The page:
Playing: Splinter Cell Blacklist (Wii U)
Listening to: Guardians of the Galaxy soundtrack
A couple of weeks ago Gamestop had a deal running where you could trade in your copy of The Last of Us for PS3 and upgrade to the Remastered edition for PS4 for $25. It was a great deal. I had just finished Infamous: Second Son and was looking for something to play. I loved The Last of Us and knew without a doubt it would earn a second play through from me. So it seemed like an easy choice. But there was something holding me back, tugging at my sleeve and whispering in my ear…
“You’re going to give it away?”
I’ve felt this before. Every blue moon I’ll go on Ebay and see what some of my classic games are fetching for price. I have some high demand games like Xenogears, Final Fantasy VII, and Suikoden. All black label, mint condition PS1 classics. But nothing on this Earth would ever get me to sell them. It seems kind of silly. The odds of me ever playing through my PS1 version of Die Hard Trilogy again are pretty low. But it’s never leaving my collection all the same.
My PS1 Collection
I’ve written before about how each game in my video game collection holds memories of the time in my life that I first played through them, and I think that’s the reason why I am tethered to these old games that sit on my shelf collecting dust. There are 130 games in my collection at home that cover PS1, PS2, PS3, PS4, Gamecube, DS, Wii, WiiU and Xbox360. And that number doesn’t even figure into the digital games I have or the NES and SNES games that my brother is holding for me at his house.
I look at that number and it seems ridiculous that I would need to keep all of those. It’s crazy, right? Or even more so, why in the world do I need to keep buying new ones when I have over 100 games to play?! The answer is this: I’m more than just a gamer. I don’t just buy video games for the act of play. I look at a game like The Legend of Zelda: Link to the Past and I marvel at it’s brilliant chip tunes soundtrack. I play The Walking Dead and am moved by the brilliance of it’s story. My favorite games form a connection with me that transcends play.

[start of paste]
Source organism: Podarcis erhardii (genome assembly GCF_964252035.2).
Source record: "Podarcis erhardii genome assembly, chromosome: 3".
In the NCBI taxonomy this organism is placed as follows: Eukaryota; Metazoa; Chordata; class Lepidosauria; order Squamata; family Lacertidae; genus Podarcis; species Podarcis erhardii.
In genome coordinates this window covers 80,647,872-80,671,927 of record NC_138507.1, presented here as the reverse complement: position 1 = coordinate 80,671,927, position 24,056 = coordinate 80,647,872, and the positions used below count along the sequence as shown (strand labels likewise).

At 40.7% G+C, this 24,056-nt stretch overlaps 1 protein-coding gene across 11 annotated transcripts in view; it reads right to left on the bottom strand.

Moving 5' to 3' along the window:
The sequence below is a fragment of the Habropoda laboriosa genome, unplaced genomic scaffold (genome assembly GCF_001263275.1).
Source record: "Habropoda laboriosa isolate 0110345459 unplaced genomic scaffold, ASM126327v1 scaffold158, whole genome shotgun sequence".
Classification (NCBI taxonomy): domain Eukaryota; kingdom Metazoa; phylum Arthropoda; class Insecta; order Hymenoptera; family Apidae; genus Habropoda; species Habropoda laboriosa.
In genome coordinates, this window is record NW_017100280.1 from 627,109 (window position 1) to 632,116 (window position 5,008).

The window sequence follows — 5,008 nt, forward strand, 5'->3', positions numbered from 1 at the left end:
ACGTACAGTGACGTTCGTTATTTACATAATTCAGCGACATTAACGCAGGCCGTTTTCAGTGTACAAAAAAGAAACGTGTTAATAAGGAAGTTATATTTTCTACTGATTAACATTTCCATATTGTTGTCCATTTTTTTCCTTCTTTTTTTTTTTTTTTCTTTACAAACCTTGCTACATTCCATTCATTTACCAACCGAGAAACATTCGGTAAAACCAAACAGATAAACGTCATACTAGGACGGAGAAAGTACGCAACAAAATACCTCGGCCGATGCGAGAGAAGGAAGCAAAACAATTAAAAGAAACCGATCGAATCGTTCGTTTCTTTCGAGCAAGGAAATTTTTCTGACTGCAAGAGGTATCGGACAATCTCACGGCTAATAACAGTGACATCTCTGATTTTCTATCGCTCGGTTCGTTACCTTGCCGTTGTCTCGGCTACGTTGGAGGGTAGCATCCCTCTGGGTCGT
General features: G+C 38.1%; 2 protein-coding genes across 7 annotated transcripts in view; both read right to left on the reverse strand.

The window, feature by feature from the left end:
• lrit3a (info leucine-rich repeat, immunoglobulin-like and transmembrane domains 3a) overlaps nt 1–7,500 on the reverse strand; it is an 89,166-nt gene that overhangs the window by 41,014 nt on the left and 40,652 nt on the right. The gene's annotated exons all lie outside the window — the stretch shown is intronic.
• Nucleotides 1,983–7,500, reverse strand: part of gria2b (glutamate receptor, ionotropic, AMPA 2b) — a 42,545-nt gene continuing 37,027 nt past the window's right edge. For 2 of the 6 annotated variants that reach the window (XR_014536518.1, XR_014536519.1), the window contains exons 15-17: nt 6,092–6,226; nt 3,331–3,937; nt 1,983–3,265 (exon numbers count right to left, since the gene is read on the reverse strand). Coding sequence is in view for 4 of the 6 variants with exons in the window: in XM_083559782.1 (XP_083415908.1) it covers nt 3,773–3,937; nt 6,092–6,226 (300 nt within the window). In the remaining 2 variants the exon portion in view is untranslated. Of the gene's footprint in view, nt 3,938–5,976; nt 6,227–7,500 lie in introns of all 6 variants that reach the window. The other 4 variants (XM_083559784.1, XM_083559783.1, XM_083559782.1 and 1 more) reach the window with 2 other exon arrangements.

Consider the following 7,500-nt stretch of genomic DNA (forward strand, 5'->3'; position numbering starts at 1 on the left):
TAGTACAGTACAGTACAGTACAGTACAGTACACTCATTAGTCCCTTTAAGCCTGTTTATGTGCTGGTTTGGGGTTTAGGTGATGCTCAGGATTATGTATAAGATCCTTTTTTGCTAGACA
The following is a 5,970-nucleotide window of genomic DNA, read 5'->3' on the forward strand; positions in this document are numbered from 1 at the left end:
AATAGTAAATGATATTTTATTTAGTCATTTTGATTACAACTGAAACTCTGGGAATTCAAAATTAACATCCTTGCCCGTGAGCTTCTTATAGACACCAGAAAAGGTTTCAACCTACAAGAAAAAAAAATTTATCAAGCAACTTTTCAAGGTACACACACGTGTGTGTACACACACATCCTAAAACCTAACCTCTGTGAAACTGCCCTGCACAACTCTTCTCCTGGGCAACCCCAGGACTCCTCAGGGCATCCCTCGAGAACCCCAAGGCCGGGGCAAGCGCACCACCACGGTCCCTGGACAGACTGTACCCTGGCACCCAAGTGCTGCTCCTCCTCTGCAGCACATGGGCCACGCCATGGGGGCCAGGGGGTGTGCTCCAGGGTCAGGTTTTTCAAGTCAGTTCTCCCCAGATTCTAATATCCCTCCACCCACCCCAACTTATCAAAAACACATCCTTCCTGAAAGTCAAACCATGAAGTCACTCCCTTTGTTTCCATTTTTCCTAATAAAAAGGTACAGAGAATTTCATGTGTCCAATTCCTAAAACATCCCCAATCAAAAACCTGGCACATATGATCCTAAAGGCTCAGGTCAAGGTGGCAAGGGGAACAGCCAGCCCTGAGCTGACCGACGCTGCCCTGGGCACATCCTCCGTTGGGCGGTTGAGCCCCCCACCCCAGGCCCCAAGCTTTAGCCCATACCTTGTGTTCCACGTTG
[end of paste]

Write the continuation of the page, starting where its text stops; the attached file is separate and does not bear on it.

I can remember being a teenager in the 90’s and playing through Final Fantasy VI sitting on the floor of our sun room. The unique and fantastic world created in that game was so endearing to a young kid without any friends. I found so much in that game’s world to connect with that I almost thought of the cast of Final Fantasy VI as my friends. Now as an adult I look back at that game and remember what it was like to discover that world as a kid, and how that world is still perfectly preserved today on a single cartridge. I can always go back if I choose to and visit my old friends.
For people like me, video games just mean more. It might be a little nuts, or sound silly. But I really value all the memories and moments that those games hold for me. Even a game that came out as recently as The Last of Us.
In the end I did trade up. But only because I’m still able to play through Joel and Ellie’s tragic adventure via Remastered.
I guess I’m just attached to all that video games have to offer. And that’s why no matter how much monetary value my game collection may hold, to me, my collection is priceless.
We’d love to hear from you! What games do you have in your collection that you could never part with? Sound-off in the comments section below. Thanks for reading!